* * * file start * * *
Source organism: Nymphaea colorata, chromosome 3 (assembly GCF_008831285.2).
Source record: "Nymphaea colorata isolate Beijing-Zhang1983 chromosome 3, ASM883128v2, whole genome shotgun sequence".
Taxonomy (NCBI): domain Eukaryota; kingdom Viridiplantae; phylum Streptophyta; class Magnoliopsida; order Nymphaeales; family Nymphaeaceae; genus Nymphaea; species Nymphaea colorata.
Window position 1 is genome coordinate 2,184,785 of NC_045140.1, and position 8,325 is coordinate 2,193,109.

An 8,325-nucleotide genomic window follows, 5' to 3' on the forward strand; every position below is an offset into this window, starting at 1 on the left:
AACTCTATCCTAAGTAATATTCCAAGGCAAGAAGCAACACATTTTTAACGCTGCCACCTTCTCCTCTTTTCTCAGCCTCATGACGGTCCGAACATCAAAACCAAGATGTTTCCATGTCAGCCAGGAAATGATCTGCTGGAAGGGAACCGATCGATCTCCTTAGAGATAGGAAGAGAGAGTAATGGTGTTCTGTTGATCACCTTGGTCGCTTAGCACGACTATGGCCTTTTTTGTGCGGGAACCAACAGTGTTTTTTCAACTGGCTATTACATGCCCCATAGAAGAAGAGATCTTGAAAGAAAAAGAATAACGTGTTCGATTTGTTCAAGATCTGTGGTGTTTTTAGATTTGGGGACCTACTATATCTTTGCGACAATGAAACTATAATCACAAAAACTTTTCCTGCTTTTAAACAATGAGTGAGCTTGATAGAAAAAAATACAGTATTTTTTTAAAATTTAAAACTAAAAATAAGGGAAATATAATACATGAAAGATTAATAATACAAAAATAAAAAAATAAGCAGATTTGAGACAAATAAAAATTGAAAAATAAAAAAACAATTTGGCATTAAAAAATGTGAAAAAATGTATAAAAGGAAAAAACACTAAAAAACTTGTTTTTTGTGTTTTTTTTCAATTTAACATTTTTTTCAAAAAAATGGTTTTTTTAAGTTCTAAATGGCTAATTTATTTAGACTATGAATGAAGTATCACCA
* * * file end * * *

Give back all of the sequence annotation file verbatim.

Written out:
Source organism: Nymphaea colorata, chromosome 3 (assembly GCF_008831285.2).
Source record: "Nymphaea colorata isolate Beijing-Zhang1983 chromosome 3, ASM883128v2, whole genome shotgun sequence".
Taxonomy (NCBI): domain Eukaryota; kingdom Viridiplantae; phylum Streptophyta; class Magnoliopsida; order Nymphaeales; family Nymphaeaceae; genus Nymphaea; species Nymphaea colorata.
Window position 1 is genome coordinate 2,184,785 of NC_045140.1, and position 8,325 is coordinate 2,193,109.

An 8,325-nucleotide genomic window follows, 5' to 3' on the forward strand; every position below is an offset into this window, starting at 1 on the left:
AACTCTATCCTAAGTAATATTCCAAGGCAAGAAGCAACACATTTTTAACGCTGCCACCTTCTCCTCTTTTCTCAGCCTCATGACGGTCCGAACATCAAAACCAAGATGTTTCCATGTCAGCCAGGAAATGATCTGCTGGAAGGGAACCGATCGATCTCCTTAGAGATAGGAAGAGAGAGTAATGGTGTTCTGTTGATCACCTTGGTCGCTTAGCACGACTATGGCCTTTTTTGTGCGGGAACCAACAGTGTTTTTTCAACTGGCTATTACATGCCCCATAGAAGAAGAGATCTTGAAAGAAAAAGAATAACGTGTTCGATTTGTTCAAGATCTGTGGTGTTTTTAGATTTGGGGACCTACTATATCTTTGCGACAATGAAACTATAATCACAAAAACTTTTCCTGCTTTTAAACAATGAGTGAGCTTGATAGAAAAAAATACAGTATTTTTTTAAAATTTAAAACTAAAAATAAGGGAAATATAATACATGAAAGATTAATAATACAAAAATAAAAAAATAAGCAGATTTGAGACAAATAAAAATTGAAAAATAAAAAAACAATTTGGCATTAAAAAATGTGAAAAAATGTATAAAAGGAAAAAACACTAAAAAACTTGTTTTTTGTGTTTTTTTTCAATTTAACATTTTTTTCAAAAAAATGGTTTTTTTAAGTTCTAAATGGCTAATTTATTTAGACTATGAATGAAGTATCACCA